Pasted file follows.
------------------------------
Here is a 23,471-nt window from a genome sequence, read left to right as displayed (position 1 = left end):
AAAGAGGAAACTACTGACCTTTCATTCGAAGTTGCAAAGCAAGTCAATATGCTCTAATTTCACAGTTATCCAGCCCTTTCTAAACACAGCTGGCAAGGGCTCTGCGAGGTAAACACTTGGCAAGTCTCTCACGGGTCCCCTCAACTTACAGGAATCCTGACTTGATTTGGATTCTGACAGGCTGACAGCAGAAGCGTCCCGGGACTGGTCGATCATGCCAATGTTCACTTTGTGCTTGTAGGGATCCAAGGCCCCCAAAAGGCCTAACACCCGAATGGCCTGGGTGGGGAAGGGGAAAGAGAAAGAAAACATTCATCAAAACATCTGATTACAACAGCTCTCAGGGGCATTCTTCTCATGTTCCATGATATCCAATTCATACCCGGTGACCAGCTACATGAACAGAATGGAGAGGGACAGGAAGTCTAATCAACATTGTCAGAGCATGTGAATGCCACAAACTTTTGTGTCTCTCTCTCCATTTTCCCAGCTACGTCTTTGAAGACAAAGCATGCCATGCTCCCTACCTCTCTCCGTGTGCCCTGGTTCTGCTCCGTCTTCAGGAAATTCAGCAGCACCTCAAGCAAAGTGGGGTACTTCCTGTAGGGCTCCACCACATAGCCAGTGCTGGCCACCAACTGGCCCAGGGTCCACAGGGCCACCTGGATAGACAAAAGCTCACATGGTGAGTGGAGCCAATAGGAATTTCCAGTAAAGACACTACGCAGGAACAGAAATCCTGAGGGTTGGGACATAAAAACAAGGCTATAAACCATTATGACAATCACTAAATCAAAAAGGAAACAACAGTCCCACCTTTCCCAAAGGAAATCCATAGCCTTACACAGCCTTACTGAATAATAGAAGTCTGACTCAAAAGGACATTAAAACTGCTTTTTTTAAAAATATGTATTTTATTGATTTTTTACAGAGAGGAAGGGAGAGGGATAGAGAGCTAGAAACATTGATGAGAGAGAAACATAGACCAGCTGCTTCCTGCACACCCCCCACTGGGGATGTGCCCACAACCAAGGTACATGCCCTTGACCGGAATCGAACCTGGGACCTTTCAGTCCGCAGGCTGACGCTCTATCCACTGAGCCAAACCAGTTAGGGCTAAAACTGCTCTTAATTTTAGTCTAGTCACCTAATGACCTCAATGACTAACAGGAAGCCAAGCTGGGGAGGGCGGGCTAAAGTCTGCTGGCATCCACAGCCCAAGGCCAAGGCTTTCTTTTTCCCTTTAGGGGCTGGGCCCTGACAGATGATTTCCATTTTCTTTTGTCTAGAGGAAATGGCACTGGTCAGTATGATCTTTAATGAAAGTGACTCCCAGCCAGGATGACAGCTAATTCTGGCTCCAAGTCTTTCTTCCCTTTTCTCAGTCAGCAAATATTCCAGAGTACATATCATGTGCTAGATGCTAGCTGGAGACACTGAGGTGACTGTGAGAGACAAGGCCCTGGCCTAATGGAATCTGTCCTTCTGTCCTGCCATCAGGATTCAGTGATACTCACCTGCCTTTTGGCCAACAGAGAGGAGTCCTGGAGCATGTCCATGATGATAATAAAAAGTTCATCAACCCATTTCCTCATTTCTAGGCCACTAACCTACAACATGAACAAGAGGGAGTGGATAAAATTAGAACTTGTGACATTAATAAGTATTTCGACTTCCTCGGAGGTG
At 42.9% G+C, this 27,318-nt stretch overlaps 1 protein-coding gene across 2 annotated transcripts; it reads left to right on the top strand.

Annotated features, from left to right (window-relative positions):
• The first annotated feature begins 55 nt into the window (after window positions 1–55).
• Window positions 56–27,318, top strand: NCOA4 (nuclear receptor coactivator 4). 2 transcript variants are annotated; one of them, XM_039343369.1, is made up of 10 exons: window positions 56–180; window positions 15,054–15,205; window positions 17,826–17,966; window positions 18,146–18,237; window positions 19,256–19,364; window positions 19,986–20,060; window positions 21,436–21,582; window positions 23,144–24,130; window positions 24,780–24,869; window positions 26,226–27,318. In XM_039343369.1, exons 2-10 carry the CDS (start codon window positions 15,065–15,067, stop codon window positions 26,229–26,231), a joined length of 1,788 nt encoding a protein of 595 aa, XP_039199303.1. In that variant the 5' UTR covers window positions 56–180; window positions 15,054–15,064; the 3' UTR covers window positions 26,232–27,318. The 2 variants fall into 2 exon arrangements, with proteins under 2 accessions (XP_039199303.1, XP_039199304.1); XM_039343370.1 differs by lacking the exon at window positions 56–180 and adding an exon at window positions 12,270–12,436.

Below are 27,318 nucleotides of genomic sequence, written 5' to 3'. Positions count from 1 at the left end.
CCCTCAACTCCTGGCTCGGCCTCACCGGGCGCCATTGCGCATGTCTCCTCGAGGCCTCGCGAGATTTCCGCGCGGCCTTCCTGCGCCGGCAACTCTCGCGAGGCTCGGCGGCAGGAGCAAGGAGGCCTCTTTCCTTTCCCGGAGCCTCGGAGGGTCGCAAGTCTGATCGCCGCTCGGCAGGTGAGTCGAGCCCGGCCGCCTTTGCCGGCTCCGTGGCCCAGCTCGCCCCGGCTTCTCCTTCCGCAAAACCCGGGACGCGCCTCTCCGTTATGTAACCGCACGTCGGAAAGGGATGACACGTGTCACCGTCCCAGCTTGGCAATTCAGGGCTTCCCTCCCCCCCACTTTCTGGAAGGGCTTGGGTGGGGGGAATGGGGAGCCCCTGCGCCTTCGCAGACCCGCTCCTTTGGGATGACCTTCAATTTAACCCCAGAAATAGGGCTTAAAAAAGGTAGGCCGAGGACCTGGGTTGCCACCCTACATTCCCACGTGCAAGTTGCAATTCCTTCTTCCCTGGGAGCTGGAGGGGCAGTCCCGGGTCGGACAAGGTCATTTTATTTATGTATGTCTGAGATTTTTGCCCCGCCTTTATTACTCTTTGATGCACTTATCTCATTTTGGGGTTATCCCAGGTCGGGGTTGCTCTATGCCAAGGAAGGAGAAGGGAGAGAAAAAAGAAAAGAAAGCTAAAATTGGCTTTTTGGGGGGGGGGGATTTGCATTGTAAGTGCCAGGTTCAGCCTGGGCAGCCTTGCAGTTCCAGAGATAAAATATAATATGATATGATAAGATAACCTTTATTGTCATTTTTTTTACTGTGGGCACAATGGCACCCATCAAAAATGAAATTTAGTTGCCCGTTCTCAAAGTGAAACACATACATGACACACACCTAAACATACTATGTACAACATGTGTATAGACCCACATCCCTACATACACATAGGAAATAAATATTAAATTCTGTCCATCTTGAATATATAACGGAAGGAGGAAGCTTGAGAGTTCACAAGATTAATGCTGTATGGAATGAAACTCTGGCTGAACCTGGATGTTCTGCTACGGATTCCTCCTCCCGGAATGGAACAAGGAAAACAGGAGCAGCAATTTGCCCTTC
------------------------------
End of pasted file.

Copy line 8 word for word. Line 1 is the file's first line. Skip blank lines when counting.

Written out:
CCCTCAACTCCTGGCTCGGCCTCACCGGGCGCCATTGCGCATGTCTCCTCGAGGCCTCGCGAGATTTCCGCGCGGCCTTCCTGCGCCGGCAACTCTCGCGAGGCTCGGCGGCAGGAGCAAGGAGGCCTCTTTCCTTTCCCGGAGCCTCGGAGGGTCGCAAGTCTGATCGCCGCTCGGCAGGTGAGTCGAGCCCGGCCGCCTTTGCCGGCTCCGTGGCCCAGCTCGCCCCGGCTTCTCCTTCCGCAAAACCCGGGACGCGCCTCTCCGTTATGTAACCGCACGTCGGAAAGGGATGACACGTGTCACCGTCCCAGCTTGGCAATTCAGGGCTTCCCTCCCCCCCACTTTCTGGAAGGGCTTGGGTGGGGGGAATGGGGAGCCCCTGCGCCTTCGCAGACCCGCTCCTTTGGGATGACCTTCAATTTAACCCCAGAAATAGGGCTTAAAAAAGGTAGGCCGAGGACCTGGGTTGCCACCCTACATTCCCACGTGCAAGTTGCAATTCCTTCTTCCCTGGGAGCTGGAGGGGCAGTCCCGGGTCGGACAAGGTCATTTTATTTATGTATGTCTGAGATTTTTGCCCCGCCTTTATTACTCTTTGATGCACTTATCTCATTTTGGGGTTATCCCAGGTCGGGGTTGCTCTATGCCAAGGAAGGAGAAGGGAGAGAAAAAAGAAAAGAAAGCTAAAATTGGCTTTTTGGGGGGGGGGGATTTGCATTGTAAGTGCCAGGTTCAGCCTGGGCAGCCTTGCAGTTCCAGAGATAAAATATAATATGATATGATAAGATAACCTTTATTGTCATTTTTTTTACTGTGGGCACAATGGCACCCATCAAAAATGAAATTTAGTTGCCCGTTCTCAAAGTGAAACACATACATGACACACACCTAAACATACTATGTACAACATGTGTATAGACCCACATCCCTACATACACATAGGAAATAAATATTAAATTCTGTCCATCTTGAATATATAACGGAAGGAGGAAGCTTGAGAGTTCACAAGATTAATGCTGTATGGAATGAAACTCTGGCTGAACCTGGATGTTCTGCTACGGATTCCTCCTCCCGGAATGGAACAAGGAAAACAGGAGCAGCAATTTGCCCTTC